K Berg J M. Potential metal-binding domains in nucleic acid-binding proteins. Science 232:485, 1986.
L Bevilacqua M P, Pober J S, Majeau G R, Fiers W, Cotran R S, Gimbrone M A. Recombinant tumor necrosis factor induces procoagulant activity in cultured human vascular endothelium: Characterization and comparison with the actions of interleukin-1. P.N.A.S.U.S. 83:4533, 1986.
M Amit A G, Mariuzza R A, Phillips S E V. 3-Dimensional structure of an antigen-antibody complex at 2.8 ? resolution. Science 233:747, 1986.
N Shaw G, Kamen R. A conserved A-U sequence from the 3? untranslated region of GM-CSF messenger-RNA mediates selective messenger-RNA degradation. Cell 46:659, 1986.
O Lee W, Mitchell P, Tjian R. Purified transcription factor AP-1 interacts with TPA-inducible enhancer elements. Cell 49:741, 1987.
P Sanders M E, Makgoba M W, Sharrow S O, Stephany D, Springer T A, Young H A, Shaw S. Human memory lymphocytes-T express increased levels of three cell adhesion molecules (LFA-3, CD2, and LFA-1) and three other molecules (UCHL1, CDW29, and PGP-1) and have enhanced IFN-y production. J. Immunol. 140:1401, 1988.
Q Lenardo M J, Baltimore D. NF-k-B: a pleiotropic mediator of inducible and tissue-specific gene control. Cell 58:227, 1989.


Table 2. Core papers in the field of structural biology (cited between 250 and 500 times) listed in descending order of total citations.

Kamoun M, Martin P J, Hansen J A, Brown M A, Siadak A W, Nowinski R C. Identification of a human lymphocyte-T surface protein associated with the E-rosette receptor. J. Exp. Med. 153:207, 1981.

Treisman R. Identification of a protein binding site that medicates transcriptional response of the C-FOS gene to serum factors. Cell 46:567, 1986.

Rudd C E, Trevillyan J M, Dasgupta J D, Wong L L, Schlossman S F. The CD4 receptor is complexed in detergent lysates to a protein-tyrosine kinase (pp58) from human lymphocytes-T. P.N.A.S.U.S. 85:5190, 1988.

Seed B. An LFA-3 cDNA encodes a phospholipid-linked membrane-protein homologous to its receptor CD2. Nature 329:840, 1987.

Hogle J M, Chow M, Filman D J. 3-Dimensional structure of poliovirus at 2.9 ? resolution. Science 229:1358, 1985.

Lau L F, Nathans D. Expression of a set of growth-related immediate early genes in BALB-c 3T3 cells: Coordinate regulation with C-FOS or C-MYC. P.N.A.S.U.S.84:1182, 1987.

Seed B, Aruffo A. Molecular cloning of the CD2 antigen, the T cell erythrocyte receptor, by a rapid immunoselection procedure. P.N.A.S.U.S. 84:3365, 1987.

Dame J B, Williams J L, McCutchan T F, Weber J L, Wirtz R A, Hockmeyer W T, Maloy W L, Haynes J D, Schneider I, Roberts D, Sanders G S, Reddy E P, Diggs C L, Miller L H. Structure of the gene encoding the immunodominant surface antigen on the sporozoite of the human malaria parasite Plasmodium falciparum. Science 225:593, 1984.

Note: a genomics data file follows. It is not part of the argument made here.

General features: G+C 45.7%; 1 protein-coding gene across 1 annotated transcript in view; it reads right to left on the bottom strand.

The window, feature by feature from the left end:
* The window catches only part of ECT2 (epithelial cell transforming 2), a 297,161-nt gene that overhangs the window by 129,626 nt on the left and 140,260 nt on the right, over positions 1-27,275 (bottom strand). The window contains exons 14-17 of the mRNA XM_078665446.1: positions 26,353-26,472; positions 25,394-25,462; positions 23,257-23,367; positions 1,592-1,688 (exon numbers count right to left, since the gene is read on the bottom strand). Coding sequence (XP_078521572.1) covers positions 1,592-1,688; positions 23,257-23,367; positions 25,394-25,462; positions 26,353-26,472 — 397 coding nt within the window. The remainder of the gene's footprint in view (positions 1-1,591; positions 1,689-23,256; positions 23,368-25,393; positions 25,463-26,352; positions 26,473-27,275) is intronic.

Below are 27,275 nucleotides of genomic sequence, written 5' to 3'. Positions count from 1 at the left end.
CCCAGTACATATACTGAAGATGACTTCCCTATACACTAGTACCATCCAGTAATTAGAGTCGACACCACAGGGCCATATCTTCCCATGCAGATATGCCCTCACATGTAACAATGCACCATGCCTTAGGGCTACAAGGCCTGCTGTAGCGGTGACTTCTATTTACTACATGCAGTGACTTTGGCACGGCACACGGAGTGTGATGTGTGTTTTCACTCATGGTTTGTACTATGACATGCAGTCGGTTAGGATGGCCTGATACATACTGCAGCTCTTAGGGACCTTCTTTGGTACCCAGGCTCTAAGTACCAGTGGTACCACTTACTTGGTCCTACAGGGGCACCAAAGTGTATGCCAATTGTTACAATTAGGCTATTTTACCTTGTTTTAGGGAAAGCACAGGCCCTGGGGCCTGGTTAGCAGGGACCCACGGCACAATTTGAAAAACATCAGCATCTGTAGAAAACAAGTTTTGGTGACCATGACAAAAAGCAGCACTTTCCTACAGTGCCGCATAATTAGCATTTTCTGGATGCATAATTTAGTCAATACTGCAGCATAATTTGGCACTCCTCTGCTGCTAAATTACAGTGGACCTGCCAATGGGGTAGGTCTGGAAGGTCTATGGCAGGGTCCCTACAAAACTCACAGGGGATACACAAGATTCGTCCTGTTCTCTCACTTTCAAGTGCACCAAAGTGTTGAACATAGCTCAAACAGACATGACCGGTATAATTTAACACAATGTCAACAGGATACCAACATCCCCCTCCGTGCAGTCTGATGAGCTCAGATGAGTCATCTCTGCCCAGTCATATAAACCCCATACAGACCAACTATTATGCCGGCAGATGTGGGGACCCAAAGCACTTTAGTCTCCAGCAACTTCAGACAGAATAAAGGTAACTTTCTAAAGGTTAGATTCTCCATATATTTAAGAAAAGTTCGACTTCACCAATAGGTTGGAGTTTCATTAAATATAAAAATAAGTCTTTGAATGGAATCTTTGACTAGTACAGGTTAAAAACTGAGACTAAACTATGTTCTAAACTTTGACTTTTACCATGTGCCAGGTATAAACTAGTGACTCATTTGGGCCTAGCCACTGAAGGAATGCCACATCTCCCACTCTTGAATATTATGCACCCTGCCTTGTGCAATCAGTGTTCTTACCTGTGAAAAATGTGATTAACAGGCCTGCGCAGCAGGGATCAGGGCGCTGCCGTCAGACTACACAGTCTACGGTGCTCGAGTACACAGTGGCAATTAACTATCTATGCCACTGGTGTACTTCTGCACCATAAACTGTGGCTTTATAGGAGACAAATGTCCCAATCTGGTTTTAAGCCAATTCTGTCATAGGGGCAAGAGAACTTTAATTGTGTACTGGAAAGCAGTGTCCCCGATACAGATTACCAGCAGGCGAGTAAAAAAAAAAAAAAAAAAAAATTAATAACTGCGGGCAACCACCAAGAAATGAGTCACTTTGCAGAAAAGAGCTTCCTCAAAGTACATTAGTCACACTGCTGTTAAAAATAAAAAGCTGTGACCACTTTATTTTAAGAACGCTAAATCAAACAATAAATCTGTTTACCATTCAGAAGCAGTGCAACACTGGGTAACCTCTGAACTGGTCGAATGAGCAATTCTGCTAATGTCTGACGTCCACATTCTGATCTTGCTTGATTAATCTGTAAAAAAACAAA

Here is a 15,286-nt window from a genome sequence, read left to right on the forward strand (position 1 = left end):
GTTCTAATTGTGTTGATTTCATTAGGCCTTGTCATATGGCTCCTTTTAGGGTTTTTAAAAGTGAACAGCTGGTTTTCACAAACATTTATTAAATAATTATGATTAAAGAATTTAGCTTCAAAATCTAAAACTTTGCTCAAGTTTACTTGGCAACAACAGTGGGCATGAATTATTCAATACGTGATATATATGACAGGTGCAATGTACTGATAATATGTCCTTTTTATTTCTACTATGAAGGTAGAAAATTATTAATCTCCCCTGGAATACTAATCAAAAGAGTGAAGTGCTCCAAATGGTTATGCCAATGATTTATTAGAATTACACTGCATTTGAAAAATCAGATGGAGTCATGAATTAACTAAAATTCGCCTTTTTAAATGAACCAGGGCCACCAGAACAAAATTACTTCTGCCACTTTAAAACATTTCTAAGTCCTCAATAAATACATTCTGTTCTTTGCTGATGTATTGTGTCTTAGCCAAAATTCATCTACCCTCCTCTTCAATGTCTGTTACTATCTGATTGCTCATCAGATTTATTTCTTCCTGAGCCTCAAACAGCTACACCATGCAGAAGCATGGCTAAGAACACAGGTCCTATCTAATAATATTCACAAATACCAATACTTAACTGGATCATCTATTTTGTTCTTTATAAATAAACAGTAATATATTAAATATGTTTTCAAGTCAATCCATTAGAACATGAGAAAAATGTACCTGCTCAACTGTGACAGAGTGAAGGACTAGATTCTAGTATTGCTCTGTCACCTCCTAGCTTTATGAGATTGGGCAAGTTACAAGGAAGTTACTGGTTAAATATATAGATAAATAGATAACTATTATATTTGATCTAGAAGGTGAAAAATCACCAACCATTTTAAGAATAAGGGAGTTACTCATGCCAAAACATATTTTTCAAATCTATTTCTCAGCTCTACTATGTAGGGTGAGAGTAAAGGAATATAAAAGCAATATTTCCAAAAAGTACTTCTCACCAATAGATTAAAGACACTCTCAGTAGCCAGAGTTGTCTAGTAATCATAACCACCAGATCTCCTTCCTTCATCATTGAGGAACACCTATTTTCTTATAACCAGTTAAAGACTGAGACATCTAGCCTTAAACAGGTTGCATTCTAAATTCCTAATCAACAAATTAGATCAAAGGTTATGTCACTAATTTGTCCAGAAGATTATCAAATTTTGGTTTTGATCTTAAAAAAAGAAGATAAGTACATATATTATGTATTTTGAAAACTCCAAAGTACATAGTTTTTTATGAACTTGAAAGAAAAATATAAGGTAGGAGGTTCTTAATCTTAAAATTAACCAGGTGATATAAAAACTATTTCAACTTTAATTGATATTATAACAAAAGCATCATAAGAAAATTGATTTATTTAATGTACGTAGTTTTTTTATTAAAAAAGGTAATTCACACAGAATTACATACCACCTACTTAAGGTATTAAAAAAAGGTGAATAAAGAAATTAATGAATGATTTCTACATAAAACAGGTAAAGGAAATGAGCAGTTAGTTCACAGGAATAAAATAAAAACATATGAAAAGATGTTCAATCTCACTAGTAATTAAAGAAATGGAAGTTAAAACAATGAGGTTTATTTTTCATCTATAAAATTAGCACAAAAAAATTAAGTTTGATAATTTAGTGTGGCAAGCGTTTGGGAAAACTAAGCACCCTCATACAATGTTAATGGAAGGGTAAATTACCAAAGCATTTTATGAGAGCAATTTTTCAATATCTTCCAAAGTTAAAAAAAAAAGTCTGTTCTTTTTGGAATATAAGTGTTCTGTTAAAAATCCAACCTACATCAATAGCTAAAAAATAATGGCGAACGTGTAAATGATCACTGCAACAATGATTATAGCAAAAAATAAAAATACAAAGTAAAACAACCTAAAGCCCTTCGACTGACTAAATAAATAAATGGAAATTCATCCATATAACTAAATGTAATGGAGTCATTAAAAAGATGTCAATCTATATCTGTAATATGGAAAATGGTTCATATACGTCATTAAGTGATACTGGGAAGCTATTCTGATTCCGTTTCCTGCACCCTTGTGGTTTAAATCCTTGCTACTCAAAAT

Veillette A, Bookman M A, Horak E M, Samelson L E, Bolen J B. Signal transduction through the CD4 receptor involves the activation of the internal membrane tyrosine-protein kinase p56lck. Nature 338:257, 1989.

Wagner G, Wuthrich K. Sequential resonance assignments in protein H-1 nuclear magnetic resonance spectra: Basic pancreatic trypsin inhibitor. J. Mol. Biol.155:347, 1982.

Kornblihtt A R, Umezawa K, Vibepedersen K, Baralle F E. Primary structure of human fibronectin: Differential splicing may generate at least 10 polypeptides from a single gene. Embo J. 4:1755, 1985.

Shaw S, Luce G E G, Quinones R, Gress R E, Springer T A, Sanders M A. Two antigen-independent adhesion pathways used by cytotoxic T cell clones. Nature323:262, 1986.

Bazan J F. Structural design and molecular evolution of a cytokine receptor superfamily. P.N.A.S.U.S. 87:6934, 1990.

Pugh B F, Tjian R. Mechanism of transcriptional activation by SP1: Evidence for coactivators. Cell 61:1187, 1990.

Tainer J A, Getzoff E D, Beem K M, Richardson J S, Richardson D C. Determination and analysis of the 2A structure of copper, zinc superoxide-dismutase. J. Mol. Biol. 160:181, 1982.

Gearing D P, King J A, Gough N M, Nicola N A. Expression cloning of a receptor for human granulocyte-macrophage colony-stimulating factor. Embo J. 8:3667, 1989.

Giniger E, Varnum S M, Ptashne M. Specific DNA binding of gal4, a positive regulatory protein of yeast. Cell 40:767, 1985.

Ollis D L, Brick P, Hamlin R, Xuong N G, Steitz T A. Structure of large fragment of Escherichia coli DNA polymerase I complexed with DTMP. Nature 313:762, 1985.

Tsai S Y, Carlstedtduke J, Weigel N L, Dahlman K, Gustafsson J A, Tsai M J, O’Malley B W. Molecular interactions of steroid-hormone receptor with its enhancer element: Evidence for receptor dimer formation. Cell 55:361, 1988.

Selvaraj P, Plunkett M L, Dustin M, Sanders M E, Shaw S, Springer T A. The lymphocyte-T glycoprotein CD2 binds the cell surface ligand LFA-3. Nature326:400, 1987.

Howard F D, Ledbetter J A, Wong J, Bieber C P, Stinson E B, Herzenberg L A. A human lymphocyte-T differentiation marker defined by monoclonal antibodies that block E-rosette formation. J. Immunol. 126:2117, 1981.

Hollenberg S M, Giguere V, Segui P, Evans R M. Colocalization of DNA binding and transcriptional activation functions in the human glucocorticoid receptor. Cell49:39, 1987.

Umesono K, Murakami K K, Thompson C C, Evans R M. Direct repeats as selective response elements for the thyroid hormone, retinoic acid, and vitamin D3 receptors. Cell 65:1255, 1991.

Jorgensen W L. Quantum and statistical mechanical studies of liquids. 10. Transferable intermolecular potential functions for water, alcohols, and ethers: Application to liquid water. J. Am. Chem. Soc. 103:335, 1981.

Umesono K, Evans R M. Determinations of target gene specificity for steroid thyroid-hormone receptors. Cell 57:1139, 1989.
Keegan L, Gill G, Ptashne M. Separation of DNA binding form the transcription-activating function of a eukaryotic regulatory protein. Science 231:699, 1986.

Furie B, Furie B C. The molecular basis of blood coagulation. Cell 53:505, 1988.
Kissinger C R, Liu B S, Martinblanco E, Kornberg T B, Pabo C O. Crystal structure of an engrailed homeodomain DNA complex at homeodomain DNA interactions. Cell 63:579, 1990.

Meuer S C, Hussey R E, Hodgdon J C, Hercend T, Schlossman S F, Reinherz E L. Surface structures involved in target recognition by human cytotoxic lymphocytes-T. Science 218:471, 1982.